Many American cities are still working to rebuild their economies after losing their traditional economic drivers from manufacturing and other industries over the past four decades. Revitalizing the economies of these places, particularly the most distressed, remains a key challenge and opportunity in the 21st century. In July 2011, the Obama administration launched the Strong Cities, Strong Communities (SC2) initiative, as a federal interagency pilot program aimed at revitalizing the economies of challenged cities. SC2 was part of a robust suite of place-based efforts, including the Promise Zones initiative and Sustainable Communities Regional Planning grants that leverage federal resources to strengthen neighborhoods, cities, and regions by enhancing the capacity of local governments to develop and execute economic visions and strategies.
The SC2 initiative was designed to pilot a new model of federal-local collaboration, leveraging federal investment across federal agencies in distressed cities. It offered a more flexible, targeted, tailored, and holistic approach to building local capacity in cities facing long-term challenges. Four pilot programs made up the SC2 initiative: the Fellowship Placement Pilot Program, the Community Solutions Teams, the Economic Visioning Challenge, and the National Resource Network. SC2 selected cities in two rounds. The original seven pilot cities were Chester, PA; Cleveland, OH; Detroit, MI; Fresno, CA; Memphis, TN; New Orleans, LA; and Youngstown, OH. In 2011, these cities were selected following an assessment process implemented by a team of HUD officials and consultants, with local mayoral support and participation.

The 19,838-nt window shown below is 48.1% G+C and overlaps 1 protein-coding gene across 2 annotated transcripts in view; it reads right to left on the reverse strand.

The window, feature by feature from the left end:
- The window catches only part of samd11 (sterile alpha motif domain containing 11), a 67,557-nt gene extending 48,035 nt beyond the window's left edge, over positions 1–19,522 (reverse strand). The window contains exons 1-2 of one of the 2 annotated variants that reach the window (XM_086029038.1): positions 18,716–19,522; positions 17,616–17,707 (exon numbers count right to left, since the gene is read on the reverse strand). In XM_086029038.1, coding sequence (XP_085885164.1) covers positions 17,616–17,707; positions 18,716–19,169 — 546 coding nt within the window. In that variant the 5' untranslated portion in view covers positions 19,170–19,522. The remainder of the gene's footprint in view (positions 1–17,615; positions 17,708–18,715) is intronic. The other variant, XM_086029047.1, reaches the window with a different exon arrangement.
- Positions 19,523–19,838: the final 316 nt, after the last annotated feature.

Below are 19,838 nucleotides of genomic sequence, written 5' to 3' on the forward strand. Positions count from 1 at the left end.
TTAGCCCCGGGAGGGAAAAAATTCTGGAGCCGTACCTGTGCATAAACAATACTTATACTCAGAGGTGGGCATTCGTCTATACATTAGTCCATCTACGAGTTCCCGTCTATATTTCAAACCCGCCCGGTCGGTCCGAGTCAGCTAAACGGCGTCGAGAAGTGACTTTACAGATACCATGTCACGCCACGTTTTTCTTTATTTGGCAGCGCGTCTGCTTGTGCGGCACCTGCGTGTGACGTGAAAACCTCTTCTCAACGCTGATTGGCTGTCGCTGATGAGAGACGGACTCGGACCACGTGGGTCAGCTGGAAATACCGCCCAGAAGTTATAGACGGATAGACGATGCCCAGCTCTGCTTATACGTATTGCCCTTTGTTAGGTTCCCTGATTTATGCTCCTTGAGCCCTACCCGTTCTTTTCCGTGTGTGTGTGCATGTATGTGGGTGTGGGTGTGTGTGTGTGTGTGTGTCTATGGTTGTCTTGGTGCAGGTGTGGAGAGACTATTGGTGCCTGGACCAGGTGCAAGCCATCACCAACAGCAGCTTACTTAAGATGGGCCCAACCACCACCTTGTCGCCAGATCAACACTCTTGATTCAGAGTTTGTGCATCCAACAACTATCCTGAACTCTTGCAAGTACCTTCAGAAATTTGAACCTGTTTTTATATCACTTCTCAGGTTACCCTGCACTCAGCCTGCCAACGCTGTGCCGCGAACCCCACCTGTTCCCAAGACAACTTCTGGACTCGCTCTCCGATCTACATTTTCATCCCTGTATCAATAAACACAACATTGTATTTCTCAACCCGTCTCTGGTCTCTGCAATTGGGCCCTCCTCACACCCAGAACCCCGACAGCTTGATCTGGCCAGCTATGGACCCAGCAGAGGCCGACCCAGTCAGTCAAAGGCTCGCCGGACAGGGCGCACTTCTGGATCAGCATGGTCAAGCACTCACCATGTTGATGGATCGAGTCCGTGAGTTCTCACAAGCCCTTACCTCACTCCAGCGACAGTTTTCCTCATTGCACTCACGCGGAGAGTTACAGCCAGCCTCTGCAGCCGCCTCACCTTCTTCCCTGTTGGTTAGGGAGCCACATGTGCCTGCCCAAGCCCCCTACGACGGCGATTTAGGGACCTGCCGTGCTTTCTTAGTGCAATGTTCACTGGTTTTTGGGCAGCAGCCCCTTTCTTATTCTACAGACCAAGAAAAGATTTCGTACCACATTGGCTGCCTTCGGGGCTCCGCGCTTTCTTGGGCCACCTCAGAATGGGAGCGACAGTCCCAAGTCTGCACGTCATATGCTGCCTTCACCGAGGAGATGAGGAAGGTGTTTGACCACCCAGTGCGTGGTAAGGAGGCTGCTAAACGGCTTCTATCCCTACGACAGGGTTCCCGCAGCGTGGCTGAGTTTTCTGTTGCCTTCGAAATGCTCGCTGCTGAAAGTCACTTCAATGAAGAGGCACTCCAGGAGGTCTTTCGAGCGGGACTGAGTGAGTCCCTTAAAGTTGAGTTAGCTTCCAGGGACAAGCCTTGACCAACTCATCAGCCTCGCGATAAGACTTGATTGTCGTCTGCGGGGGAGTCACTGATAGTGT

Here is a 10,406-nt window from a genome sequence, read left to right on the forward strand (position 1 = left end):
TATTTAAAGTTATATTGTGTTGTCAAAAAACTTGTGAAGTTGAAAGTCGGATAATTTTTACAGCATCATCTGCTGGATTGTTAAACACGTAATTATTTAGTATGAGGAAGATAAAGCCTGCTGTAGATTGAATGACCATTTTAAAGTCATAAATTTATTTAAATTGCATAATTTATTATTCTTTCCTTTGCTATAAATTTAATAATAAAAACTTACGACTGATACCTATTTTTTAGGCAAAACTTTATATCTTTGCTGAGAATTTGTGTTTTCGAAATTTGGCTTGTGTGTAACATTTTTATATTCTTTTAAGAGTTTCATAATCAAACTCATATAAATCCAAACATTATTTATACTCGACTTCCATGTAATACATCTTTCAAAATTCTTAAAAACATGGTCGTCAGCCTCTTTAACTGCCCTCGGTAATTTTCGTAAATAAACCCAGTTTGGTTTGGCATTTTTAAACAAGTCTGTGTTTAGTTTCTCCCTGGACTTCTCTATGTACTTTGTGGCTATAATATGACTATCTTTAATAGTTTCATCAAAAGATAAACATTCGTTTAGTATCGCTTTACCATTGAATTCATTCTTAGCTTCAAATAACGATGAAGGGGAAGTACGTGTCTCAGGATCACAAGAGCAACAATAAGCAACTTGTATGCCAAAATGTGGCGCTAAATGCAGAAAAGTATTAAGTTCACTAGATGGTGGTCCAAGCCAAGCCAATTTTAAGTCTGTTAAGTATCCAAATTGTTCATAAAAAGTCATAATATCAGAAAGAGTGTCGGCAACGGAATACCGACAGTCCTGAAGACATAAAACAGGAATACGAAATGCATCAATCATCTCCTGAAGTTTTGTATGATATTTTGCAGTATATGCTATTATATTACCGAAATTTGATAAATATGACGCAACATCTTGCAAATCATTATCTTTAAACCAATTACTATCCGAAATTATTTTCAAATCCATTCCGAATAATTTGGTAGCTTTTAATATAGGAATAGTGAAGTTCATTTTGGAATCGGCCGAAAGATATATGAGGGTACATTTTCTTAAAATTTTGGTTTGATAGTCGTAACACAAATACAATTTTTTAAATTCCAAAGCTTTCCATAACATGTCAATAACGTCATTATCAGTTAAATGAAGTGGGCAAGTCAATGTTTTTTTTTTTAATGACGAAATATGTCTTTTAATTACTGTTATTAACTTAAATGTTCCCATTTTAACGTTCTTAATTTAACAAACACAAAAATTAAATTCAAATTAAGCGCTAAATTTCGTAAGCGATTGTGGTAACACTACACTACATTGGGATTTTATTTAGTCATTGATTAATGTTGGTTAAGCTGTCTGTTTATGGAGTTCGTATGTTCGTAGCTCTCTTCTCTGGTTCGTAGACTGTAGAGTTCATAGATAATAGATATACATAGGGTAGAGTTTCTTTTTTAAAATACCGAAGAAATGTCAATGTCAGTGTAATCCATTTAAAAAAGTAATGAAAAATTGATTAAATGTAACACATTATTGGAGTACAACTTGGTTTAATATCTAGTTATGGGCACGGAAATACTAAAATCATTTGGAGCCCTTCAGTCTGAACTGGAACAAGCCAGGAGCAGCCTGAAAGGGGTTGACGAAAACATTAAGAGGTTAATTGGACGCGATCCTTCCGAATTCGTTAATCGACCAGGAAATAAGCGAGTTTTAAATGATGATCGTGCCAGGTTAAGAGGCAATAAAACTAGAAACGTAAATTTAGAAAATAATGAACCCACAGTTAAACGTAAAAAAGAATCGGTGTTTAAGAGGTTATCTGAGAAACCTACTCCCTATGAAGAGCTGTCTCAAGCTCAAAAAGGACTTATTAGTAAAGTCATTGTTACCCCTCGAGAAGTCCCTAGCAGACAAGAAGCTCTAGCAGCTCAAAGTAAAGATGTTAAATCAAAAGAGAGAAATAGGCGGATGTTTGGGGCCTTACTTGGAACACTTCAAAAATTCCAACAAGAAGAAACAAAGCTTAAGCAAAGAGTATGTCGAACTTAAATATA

In 2014, the White House Executive Council selected seven more cities: St. Louis, MO; Gary, IN; Flint, MI; Brownsville, TX; Rockford, IL; Macon, GA; and Rocky Mount, NC. Similar to those in the first round, these cities received technical advice and expertise from federal interagency teams that worked directly with local mayors and city leadership to align federal programs and help communities more effectively invest existing resources.
To find out more about the SC cities click here.